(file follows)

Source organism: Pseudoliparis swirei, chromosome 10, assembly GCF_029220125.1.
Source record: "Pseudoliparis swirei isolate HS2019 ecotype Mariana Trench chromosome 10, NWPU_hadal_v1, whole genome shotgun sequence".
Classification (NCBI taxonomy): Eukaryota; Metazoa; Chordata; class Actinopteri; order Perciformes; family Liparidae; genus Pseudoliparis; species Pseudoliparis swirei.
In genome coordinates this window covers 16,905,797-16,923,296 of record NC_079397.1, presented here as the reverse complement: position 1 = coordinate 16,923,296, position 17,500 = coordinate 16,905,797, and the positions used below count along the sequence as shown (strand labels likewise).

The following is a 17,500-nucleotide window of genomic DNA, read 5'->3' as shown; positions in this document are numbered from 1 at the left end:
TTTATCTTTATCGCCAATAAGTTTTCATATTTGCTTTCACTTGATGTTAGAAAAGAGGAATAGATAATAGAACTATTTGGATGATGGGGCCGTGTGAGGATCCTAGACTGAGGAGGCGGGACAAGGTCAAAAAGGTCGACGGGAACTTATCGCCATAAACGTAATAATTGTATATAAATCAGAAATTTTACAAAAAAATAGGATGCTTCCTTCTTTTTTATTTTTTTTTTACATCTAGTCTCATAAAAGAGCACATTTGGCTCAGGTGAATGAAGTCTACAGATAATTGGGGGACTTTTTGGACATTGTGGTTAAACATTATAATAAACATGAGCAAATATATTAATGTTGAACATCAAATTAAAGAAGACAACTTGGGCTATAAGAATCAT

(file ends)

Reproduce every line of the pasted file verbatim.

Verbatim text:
Source organism: Pseudoliparis swirei, chromosome 10, assembly GCF_029220125.1.
Source record: "Pseudoliparis swirei isolate HS2019 ecotype Mariana Trench chromosome 10, NWPU_hadal_v1, whole genome shotgun sequence".
Classification (NCBI taxonomy): Eukaryota; Metazoa; Chordata; class Actinopteri; order Perciformes; family Liparidae; genus Pseudoliparis; species Pseudoliparis swirei.
In genome coordinates this window covers 16,905,797-16,923,296 of record NC_079397.1, presented here as the reverse complement: position 1 = coordinate 16,923,296, position 17,500 = coordinate 16,905,797, and the positions used below count along the sequence as shown (strand labels likewise).

The following is a 17,500-nucleotide window of genomic DNA, read 5'->3' as shown; positions in this document are numbered from 1 at the left end:
TTTATCTTTATCGCCAATAAGTTTTCATATTTGCTTTCACTTGATGTTAGAAAAGAGGAATAGATAATAGAACTATTTGGATGATGGGGCCGTGTGAGGATCCTAGACTGAGGAGGCGGGACAAGGTCAAAAAGGTCGACGGGAACTTATCGCCATAAACGTAATAATTGTATATAAATCAGAAATTTTACAAAAAAATAGGATGCTTCCTTCTTTTTTATTTTTTTTTTACATCTAGTCTCATAAAAGAGCACATTTGGCTCAGGTGAATGAAGTCTACAGATAATTGGGGGACTTTTTGGACATTGTGGTTAAACATTATAATAAACATGAGCAAATATATTAATGTTGAACATCAAATTAAAGAAGACAACTTGGGCTATAAGAATCAT